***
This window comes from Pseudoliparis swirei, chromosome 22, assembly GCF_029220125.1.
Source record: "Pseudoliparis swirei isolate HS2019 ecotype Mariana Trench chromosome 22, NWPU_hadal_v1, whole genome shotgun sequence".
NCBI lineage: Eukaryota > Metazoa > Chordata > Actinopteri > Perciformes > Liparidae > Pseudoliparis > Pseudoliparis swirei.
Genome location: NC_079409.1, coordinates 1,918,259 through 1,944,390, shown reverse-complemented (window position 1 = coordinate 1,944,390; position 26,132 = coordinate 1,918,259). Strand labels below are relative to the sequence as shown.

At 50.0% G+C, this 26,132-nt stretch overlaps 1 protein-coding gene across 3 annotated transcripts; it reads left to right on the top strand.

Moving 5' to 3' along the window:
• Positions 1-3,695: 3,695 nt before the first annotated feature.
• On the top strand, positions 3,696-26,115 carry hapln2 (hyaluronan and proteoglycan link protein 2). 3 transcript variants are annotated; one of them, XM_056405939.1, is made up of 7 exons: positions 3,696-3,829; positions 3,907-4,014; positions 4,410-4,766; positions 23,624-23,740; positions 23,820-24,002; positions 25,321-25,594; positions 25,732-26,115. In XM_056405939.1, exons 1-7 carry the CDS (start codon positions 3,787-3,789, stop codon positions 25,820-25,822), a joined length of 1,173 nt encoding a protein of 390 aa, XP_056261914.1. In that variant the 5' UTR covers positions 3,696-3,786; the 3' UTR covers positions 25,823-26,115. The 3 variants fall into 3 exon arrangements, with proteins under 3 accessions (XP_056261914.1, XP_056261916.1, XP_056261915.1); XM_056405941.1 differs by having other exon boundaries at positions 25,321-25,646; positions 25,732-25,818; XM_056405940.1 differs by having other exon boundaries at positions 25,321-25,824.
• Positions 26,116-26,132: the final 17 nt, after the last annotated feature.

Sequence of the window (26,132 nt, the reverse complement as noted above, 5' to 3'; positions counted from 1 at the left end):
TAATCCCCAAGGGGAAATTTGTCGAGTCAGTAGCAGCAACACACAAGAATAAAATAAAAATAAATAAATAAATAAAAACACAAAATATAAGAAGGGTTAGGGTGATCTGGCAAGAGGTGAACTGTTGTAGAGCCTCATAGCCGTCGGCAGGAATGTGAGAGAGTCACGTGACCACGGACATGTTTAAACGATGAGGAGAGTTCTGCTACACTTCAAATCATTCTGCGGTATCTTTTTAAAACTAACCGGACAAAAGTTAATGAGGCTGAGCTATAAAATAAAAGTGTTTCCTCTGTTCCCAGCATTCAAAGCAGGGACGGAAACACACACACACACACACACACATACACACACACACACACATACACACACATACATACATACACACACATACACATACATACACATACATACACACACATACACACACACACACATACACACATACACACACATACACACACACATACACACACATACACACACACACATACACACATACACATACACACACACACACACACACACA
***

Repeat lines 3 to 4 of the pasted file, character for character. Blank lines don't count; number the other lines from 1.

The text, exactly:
NCBI lineage: Eukaryota > Metazoa > Chordata > Actinopteri > Perciformes > Liparidae > Pseudoliparis > Pseudoliparis swirei.
Genome location: NC_079409.1, coordinates 1,918,259 through 1,944,390, shown reverse-complemented (window position 1 = coordinate 1,944,390; position 26,132 = coordinate 1,918,259). Strand labels below are relative to the sequence as shown.